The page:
A Dutchman went to Italy
This blog comes far too late, but I still wanted to write about this: MageTestFest 2019 took place from March 5th to 8th 2019 (which is now four months ago) in Florence, Italy. Life has been interesting and busy since. Still, I enjoyed this wonderful conference so much that this blog needed to come, even though it is late.
How a Dutch guy organized a Magento conference in Italy
This is not a technical blog, it is a personal view on how I - a Dutch guy - organized a Magento developer conference in the middle of Italy. What did I know of Italy? Not much. I knew I loved Italian wine. And Italian people. Especially, drinking Italian wine with Italian people. And I knew the word ciao.
The main reason why I decided to organize a conference in Italy was that Marco and Riccardo of MageSpecialist (aka Skeeller) simply convinced to me do it: Other countries in Europe had seen already numerous developer events and, while MeetMagento Italy (organized by WebFormat) attracted a lot of merchants and solution partners, it would be cool to have a real dev event in Italy as well. I said yes.
An Italian man went to Malta
So I went to Italy. And I anticipated the language confusion, cultural differences and a lot of waving with hands. I'm not sure if you know the funny Youtube hit An Italian man went to Malta: I always have a huge laugh when I watch it, so make sure to watch it before continuing with this blog. I felt a little bit like A Dutchman went to Italy.
The first steps towards the conference were to hook up with Marco Giorgetti from MageSpecialist who helped us to find a venue plus catering options. Marco and I met up at difference conferences, had skype calls, tuned in on each other (even though we were already drinking buddies at parties) and slowly drafted up the whole conference.
Other venue options
We looked at various other venues before settling for Florence. One of the cooler alternatives was the Porsche Museum in Bologna: A great venue but harder to travel to and not that well-known to foreigners. The tough cut took place and we picked Florence instead.
Florence, touristy Florence. A place that many Italians despise, not because of the city itself but because of the hordes of tourists that spoil the city for the majority of the year. Most Italians avoid Florence. However, for foreigners, Florence had to offer things that make an international conference successful: Charisma, sightseeing options, close to an airport, many bars and restaurants. And in March, luckily the tourist masses would not have arrived yet. At least, that's what I thought ...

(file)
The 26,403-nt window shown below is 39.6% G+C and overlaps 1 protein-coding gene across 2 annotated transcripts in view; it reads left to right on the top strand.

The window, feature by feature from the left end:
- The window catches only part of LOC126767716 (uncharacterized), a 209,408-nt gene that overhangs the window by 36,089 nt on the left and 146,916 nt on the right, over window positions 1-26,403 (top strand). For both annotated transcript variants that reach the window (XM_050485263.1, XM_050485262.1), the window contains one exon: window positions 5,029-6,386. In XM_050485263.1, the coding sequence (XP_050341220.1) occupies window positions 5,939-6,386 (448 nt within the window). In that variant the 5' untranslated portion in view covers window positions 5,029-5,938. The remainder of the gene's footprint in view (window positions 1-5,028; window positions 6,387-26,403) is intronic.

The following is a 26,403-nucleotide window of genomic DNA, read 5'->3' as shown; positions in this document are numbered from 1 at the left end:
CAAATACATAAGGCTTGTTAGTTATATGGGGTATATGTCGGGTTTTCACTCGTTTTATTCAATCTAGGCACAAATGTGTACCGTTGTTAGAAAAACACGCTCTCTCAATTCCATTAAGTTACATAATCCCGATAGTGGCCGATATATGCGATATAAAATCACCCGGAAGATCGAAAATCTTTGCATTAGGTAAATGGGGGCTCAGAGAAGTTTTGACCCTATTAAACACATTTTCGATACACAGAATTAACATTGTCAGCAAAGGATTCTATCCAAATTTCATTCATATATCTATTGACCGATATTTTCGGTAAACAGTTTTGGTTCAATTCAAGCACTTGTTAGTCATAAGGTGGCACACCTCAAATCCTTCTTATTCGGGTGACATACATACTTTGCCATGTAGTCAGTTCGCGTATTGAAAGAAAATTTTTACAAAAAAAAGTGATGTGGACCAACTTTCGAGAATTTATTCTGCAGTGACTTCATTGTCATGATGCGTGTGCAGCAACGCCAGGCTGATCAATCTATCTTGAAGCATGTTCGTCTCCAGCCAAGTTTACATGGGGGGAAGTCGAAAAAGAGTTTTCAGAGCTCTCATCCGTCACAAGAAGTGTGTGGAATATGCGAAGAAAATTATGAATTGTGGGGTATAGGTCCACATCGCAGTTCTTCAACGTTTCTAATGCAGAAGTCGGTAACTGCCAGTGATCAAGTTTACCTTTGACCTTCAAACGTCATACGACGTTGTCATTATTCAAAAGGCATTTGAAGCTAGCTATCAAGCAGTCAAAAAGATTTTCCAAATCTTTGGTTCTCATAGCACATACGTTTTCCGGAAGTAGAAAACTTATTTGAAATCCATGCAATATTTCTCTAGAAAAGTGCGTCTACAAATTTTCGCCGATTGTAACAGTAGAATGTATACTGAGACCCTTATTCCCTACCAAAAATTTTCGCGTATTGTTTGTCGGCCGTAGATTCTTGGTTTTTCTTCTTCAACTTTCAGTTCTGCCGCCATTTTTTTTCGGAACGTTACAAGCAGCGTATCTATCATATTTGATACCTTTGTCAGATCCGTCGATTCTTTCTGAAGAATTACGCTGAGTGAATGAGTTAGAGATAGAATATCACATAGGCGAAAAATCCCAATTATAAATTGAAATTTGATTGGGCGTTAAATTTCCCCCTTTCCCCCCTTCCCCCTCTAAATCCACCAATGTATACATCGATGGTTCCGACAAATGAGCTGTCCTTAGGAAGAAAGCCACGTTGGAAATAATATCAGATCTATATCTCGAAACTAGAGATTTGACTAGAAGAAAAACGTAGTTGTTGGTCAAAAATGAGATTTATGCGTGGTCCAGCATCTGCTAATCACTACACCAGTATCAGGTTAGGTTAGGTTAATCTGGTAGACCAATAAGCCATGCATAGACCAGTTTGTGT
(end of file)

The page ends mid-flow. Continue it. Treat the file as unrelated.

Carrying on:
First trip to Florence
In December 2018, about four months before the actual conference, I drove to Italy: About 14 hours drive by car, with a stop-over in Switzerland. In The Netherlands, it was cold and dry. In Switzerland, it was cold and snowy. Early in the morning of the second day of driving, I drove off with huge snow - about half a meter fell in a few hours. And it felt kind of weird: I brought my bicycle with me as if I would cycle around in the snow.
But as soon as I hit Italy, the weather was perfect. It still was winter in Florence as well (duh, December) but there was only a little bit of rain, not too cold and my bicycle served me well: I was able to drive around town easily, visiting the main venue (Odeon Theater), the venue for the workshops (The Student Hotel), restaurants and bars for an after-party. I visited the local police to inform about a permit for accessing the restricted city center by car. I had meet & greets with various people, including Andra from BitBul and Sander (who by-the-by is in love with Andra and was working at THC) and Maria from THC itself. I drove to Perugia for a day with Marco and other MageSpecialist friends. And I drank Italian wine.
Preparations went smooth. I loved it. It is cool to do this in a country that is not yours. Especially if that country is Italy.
The real thing: Conference time!
Even if you are well-prepared, there is always the last phase of a conference, which is stressful, no matter what. Most attendees came from abroad and we tried to push promotion for MageTestFest to get more Super Mario brothers. The communication with the after-party venue was a bit slow, so we didn't know for sure whether that venue was doable. Because I drove again from The Netherlands to Florence a week before the event, all goodies were needed to come in either at my home weeks before or at the venue itself in the last week, which took quite some pushing and planning.
But in the end, my car was packed and I drove - end of February, a week before the conference - for the second time to Florence. Obviously, again in my car with my bicycle on its back.
And it was conference time. My bike served me well to easily access spots in the city center. The last arrangements were met with the venues. The after-party venue was great in the end. I drove to the supermarket for the first set of groceries for the workshops. All was set. Go go MageTestFest.
The conference itself